Seeing is believing
By Andrea Kao

This talk explores the challenges and shortcomings of written documentation in contrast to the capabilities of visual communication. We’ll discuss reasons why diagrams, flow charts, or drawings may be more effective than words in the context of knowledge-sharing. We’ll also discuss real-life use cases, ideas from the Write the Docs community, and concepts from media studies and neuroscience.

Documentation is critical to the long-term health of any software system. The more complex, nay, the more convoluted and messy the system, the more likely it is better served with visual documentation than it is with written documentation. Visual documentation can take varied forms: from sketches or cartoons that narrate a single concept or describe a single workflow, to flow charts that detail multiple, tangled threads of business logic.

In this talk, we’ll discuss the specific advantages of using imagery to convey technical messages. For example, imagery can bypass or cut through the obstacles of language barriers and limited attentional bandwidth. Furthermore, the usage of drawings or diagrams can be an effective technique for combating the inertia and lethargic feelings that can accompany the documentation process itself.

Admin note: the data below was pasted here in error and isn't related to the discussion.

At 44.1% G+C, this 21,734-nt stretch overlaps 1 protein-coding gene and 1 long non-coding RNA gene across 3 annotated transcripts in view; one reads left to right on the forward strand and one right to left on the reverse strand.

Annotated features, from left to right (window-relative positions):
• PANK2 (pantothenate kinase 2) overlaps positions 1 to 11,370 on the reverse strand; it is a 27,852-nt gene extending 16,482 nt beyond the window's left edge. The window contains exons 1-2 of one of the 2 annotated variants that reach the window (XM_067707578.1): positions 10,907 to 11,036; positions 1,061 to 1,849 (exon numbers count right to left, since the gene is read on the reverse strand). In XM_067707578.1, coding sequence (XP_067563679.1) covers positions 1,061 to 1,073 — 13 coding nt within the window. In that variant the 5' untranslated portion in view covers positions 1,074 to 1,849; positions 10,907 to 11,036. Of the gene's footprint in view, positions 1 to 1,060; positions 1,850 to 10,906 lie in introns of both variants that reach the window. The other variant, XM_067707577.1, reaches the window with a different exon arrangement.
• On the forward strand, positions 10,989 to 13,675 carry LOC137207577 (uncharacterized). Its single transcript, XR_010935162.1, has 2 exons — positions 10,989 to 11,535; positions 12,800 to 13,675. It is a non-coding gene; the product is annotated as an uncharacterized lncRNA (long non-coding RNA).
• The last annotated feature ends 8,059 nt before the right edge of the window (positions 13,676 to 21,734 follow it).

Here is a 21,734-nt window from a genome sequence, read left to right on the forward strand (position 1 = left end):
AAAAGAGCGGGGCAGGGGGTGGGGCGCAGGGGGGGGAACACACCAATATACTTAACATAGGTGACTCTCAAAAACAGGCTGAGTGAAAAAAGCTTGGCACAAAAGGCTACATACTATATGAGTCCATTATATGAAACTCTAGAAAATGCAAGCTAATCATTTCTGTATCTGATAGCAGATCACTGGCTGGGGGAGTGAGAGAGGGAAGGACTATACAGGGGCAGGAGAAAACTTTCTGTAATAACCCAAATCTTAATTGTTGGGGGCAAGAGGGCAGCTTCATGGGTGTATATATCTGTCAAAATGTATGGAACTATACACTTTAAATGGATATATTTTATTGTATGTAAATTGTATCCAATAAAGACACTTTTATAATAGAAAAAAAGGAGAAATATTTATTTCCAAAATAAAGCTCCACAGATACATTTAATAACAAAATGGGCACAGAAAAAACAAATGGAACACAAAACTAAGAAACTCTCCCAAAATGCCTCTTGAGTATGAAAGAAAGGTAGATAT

I’ll give examples from my own experience documenting both legacy projects and modern web applications. In terms of tooling, I'll explain how my team and I have familiarized ourselves with Sphinx and rST and how we make decisions to implement new tools (e.g., Mermaid.js).

This talk references discussions from the Write the Docs community (for example, the usage of rST versus Markdown). It draws specific inspiration from Alicja Raszkowksa’s Draw the Docs presentation and community heroes like Julia Evans (among others). It will also quote thinkers in media studies (e.g., Marshall McLuhan, Susan Sontag), as well as explore concepts from neuroscience (e.g., memory and relaxed attention).

Andrea Kao

I write software documentation and organize meetups for the open-source community in Los Angeles.

In alternative universes, I also write for myself, I write code, and I play music.

I'm a California native and a child of immigrants.